Disney World: How much planning is too much?

What are you doing on January 9th 2015 between 9:55 and 10:55 am EST? No idea? Well, you’re not much of one for planning are you?

I, on the other hand, will be at Disney World’s Magic Kingdom riding Big Thunder Mountain Railroad at that exact time. Followed by Pirates of the Caribbean between 11:10 and 12:10 and Enchanted Tales with Belle between 12:40 and 13:40. Now, knowing where I’ll be on any given day is not that unusual, especially if I’m on vacation. But knowing exactly what I’ll be doing on each hour of the day seems a wee bit excessive, even to me.

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So why is my next vacation planned to the minute, you may ask? Well, for this I can thank Disney’s new Fastpass+ system, which was implemented at their Florida parks about a year ago. Under the old Fastpass system, you could skip the lines at some rides by getting a paper Fastpass from a machine near the ride entrance. This pass gave you a one hour window in which you could return later and skip most of the line for that ride. It wasn’t a perfect system; you sometimes had to crisscross the park to collect passes, really popular rides ran out of Fastpasses early in the day and you couldn’t choose your return time, but it was still a great way to avoid long lines and make the most of your day at the park. (Incidentally, this is the system that’s still in place at Disneyland in Anaheim at the moment.)

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But about a year ago, Disney World scrapped the entire Fastpass system and brought in a new one, where you could log into a website and pre-book up to three Fastpasses per day rather than collecting them at the park. People staying onsite at one of the Disney hotels can book up to 60 days in advance while others have up to 30 days, which is a pretty significant perk for onsite guests. Since we’re staying at the Art of Animation resort for our January stay, this meant that I could log in on November 4th and start selecting Fastpasses for my entire six day stay.

Now, I’d heard horror stories from others about the website not working and Fastpasses for the most popular attractions disappearing within minutes of opening, but I found the experience pretty easy. I selected the park I wanted to visit each day, chose from a list of attractions and selected my times. Everything I wanted was available, but of course that doesn’t mean it would be if you were booking 30 days out or less.

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The system did have some oddities. When you selected your three passes, it gave you four options for times that seemed to be completely random. No matter which one you chose, you could go in after and switch the times around. I’m not sure why it just didn’t let you pick your times to start with rather than give you four choices of times that you could change at the next step.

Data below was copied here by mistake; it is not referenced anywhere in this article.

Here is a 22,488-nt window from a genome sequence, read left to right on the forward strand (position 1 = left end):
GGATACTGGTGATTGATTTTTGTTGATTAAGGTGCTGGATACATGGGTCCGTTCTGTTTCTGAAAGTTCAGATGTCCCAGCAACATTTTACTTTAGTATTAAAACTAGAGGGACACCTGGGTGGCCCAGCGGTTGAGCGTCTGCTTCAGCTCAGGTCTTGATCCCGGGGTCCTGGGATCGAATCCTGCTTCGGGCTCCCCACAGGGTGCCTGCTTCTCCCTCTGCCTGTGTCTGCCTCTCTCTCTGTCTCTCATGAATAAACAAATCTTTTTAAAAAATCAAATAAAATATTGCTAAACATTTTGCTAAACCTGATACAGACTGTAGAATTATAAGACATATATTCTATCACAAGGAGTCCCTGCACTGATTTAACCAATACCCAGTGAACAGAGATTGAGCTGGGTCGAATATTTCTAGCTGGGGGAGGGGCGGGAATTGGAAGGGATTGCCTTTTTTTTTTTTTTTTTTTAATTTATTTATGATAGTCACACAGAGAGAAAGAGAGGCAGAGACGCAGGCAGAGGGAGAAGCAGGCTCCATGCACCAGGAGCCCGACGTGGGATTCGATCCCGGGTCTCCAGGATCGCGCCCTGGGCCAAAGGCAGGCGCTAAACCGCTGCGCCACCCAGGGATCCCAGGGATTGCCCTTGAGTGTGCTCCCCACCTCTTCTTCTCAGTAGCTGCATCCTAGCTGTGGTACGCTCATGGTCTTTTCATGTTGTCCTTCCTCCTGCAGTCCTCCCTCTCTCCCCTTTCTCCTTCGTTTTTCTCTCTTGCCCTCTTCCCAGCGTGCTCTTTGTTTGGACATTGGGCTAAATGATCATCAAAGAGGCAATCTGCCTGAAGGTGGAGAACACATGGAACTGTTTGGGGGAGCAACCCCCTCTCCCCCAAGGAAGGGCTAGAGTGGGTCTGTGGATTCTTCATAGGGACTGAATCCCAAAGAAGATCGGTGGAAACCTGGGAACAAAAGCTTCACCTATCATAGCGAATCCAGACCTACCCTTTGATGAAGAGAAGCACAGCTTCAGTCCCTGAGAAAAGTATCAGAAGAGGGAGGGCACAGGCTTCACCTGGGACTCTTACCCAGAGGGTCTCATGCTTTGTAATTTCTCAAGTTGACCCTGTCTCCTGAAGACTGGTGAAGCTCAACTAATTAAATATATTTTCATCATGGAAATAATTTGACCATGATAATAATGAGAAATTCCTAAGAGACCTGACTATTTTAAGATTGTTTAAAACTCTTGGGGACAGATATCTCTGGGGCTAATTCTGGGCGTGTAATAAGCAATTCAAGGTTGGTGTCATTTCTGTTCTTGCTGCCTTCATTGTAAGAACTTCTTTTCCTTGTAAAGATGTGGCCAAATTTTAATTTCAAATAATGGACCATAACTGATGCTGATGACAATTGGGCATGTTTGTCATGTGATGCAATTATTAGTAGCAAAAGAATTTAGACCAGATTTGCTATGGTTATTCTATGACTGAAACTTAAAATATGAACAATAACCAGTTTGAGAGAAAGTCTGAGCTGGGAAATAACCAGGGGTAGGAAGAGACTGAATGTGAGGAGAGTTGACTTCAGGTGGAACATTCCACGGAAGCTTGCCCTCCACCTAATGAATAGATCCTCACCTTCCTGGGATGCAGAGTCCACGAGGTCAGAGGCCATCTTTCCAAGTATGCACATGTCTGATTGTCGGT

Another oddity is that Fastpasses are available for everything now, not just the most popular attractions. Shows that never have a wait and rides with lots of capacity have Fastpass now too. I have no idea why anyone would book a Fastpass for some of those things. But of course you have to do your research and look at average wait times in order to see what is most beneficial to book. There’s no point getting Fastpasses for something that never has more than a ten minute wait, but it’s an option now if you want it.

Another huge disadvantage for many is the fact that you have to decide which park you want to visit each day in order to select Fastpasses. Before you could wake up and say, “Let’s go to Epcot today” while you were on a Disney trip and have as good a chance of collecting Fastpasses for your favourite rides as anyone else. Not any more. People like me have gone in and snapped them all up weeks ahead of time, at least for the most popular attractions.

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Another disadvantage is the three Fastpass limit per park. It’s not a big deal for us in three of the four parks; my kids aren’t tall enough to ride everything and there are only a few things with long waits in Epcot, Hollywood Studios and Animal Kingdom so I prioritized those rides. But Magic Kingdom has 29 options for Fastpasses, most of which appeal to my kids, and still only three Fastpasses per day. Even with two days there it was a pretty hard to choose.

Now, if I wanted to, I could also know exactly where I’m eating every meal of my trip as well. Disney World allows you to make restaurant reservations up to six months in advance, and many people actually do this for the most popular restaurants. So I could not only know what rides I’m doing on January 9th at the Magic Kingdom, I could also know exactly where and when I’m eating. I could even check out the menus online and decide what I want to eat ahead of time if I so desired. (Although, at they don’t ask you to pre-book the exact meal you’re planning to order. At least, not yet!)

Now, for a planner like me, all this can be kind of fun. I don’t usually have my days planned out this much while on vacation, but I don’t really mind the chance to pre-book things. But for people who hate planning and/or being locked into a schedule, I can only imagine it takes a lot of the fun out of the trip. I’ll make sure I post a post trip review of my first Fastpass+ trip to Walt Disney World to follow up on how all the planning turned out. Because we all know what happens to the best laid plans when there’s a Mouse involved!

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One response to “Disney World: How much planning is too much?

  1. Pingback: Solo Parent Disney | exploredreamdiscoveries·

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